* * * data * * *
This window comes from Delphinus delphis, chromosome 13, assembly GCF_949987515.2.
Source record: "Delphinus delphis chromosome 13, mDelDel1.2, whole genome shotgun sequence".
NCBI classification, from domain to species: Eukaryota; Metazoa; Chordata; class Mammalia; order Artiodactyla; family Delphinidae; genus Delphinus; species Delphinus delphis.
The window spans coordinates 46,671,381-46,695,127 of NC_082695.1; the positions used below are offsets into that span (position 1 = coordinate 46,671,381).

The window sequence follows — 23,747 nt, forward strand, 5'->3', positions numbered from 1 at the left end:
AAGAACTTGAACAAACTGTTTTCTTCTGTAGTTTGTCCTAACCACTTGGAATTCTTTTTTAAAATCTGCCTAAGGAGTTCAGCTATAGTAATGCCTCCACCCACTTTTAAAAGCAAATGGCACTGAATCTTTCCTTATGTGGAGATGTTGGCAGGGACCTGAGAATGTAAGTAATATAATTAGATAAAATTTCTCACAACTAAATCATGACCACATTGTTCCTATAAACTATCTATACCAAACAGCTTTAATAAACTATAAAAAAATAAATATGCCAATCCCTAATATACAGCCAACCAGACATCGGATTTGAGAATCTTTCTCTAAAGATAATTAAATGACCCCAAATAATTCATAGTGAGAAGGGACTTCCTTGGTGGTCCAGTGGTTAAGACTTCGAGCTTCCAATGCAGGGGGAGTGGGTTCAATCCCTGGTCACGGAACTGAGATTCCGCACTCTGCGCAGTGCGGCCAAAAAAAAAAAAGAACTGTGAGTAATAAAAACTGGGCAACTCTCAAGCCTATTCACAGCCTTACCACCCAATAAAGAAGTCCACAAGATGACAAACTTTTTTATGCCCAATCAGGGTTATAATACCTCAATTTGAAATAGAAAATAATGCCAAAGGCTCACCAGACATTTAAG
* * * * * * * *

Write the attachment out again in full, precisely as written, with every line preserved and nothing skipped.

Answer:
This window comes from Delphinus delphis, chromosome 13, assembly GCF_949987515.2.
Source record: "Delphinus delphis chromosome 13, mDelDel1.2, whole genome shotgun sequence".
NCBI classification, from domain to species: Eukaryota; Metazoa; Chordata; class Mammalia; order Artiodactyla; family Delphinidae; genus Delphinus; species Delphinus delphis.
The window spans coordinates 46,671,381-46,695,127 of NC_082695.1; the positions used below are offsets into that span (position 1 = coordinate 46,671,381).

The window sequence follows — 23,747 nt, forward strand, 5'->3', positions numbered from 1 at the left end:
AAGAACTTGAACAAACTGTTTTCTTCTGTAGTTTGTCCTAACCACTTGGAATTCTTTTTTAAAATCTGCCTAAGGAGTTCAGCTATAGTAATGCCTCCACCCACTTTTAAAAGCAAATGGCACTGAATCTTTCCTTATGTGGAGATGTTGGCAGGGACCTGAGAATGTAAGTAATATAATTAGATAAAATTTCTCACAACTAAATCATGACCACATTGTTCCTATAAACTATCTATACCAAACAGCTTTAATAAACTATAAAAAAATAAATATGCCAATCCCTAATATACAGCCAACCAGACATCGGATTTGAGAATCTTTCTCTAAAGATAATTAAATGACCCCAAATAATTCATAGTGAGAAGGGACTTCCTTGGTGGTCCAGTGGTTAAGACTTCGAGCTTCCAATGCAGGGGGAGTGGGTTCAATCCCTGGTCACGGAACTGAGATTCCGCACTCTGCGCAGTGCGGCCAAAAAAAAAAAAGAACTGTGAGTAATAAAAACTGGGCAACTCTCAAGCCTATTCACAGCCTTACCACCCAATAAAGAAGTCCACAAGATGACAAACTTTTTTATGCCCAATCAGGGTTATAATACCTCAATTTGAAATAGAAAATAATGCCAAAGGCTCACCAGACATTTAAG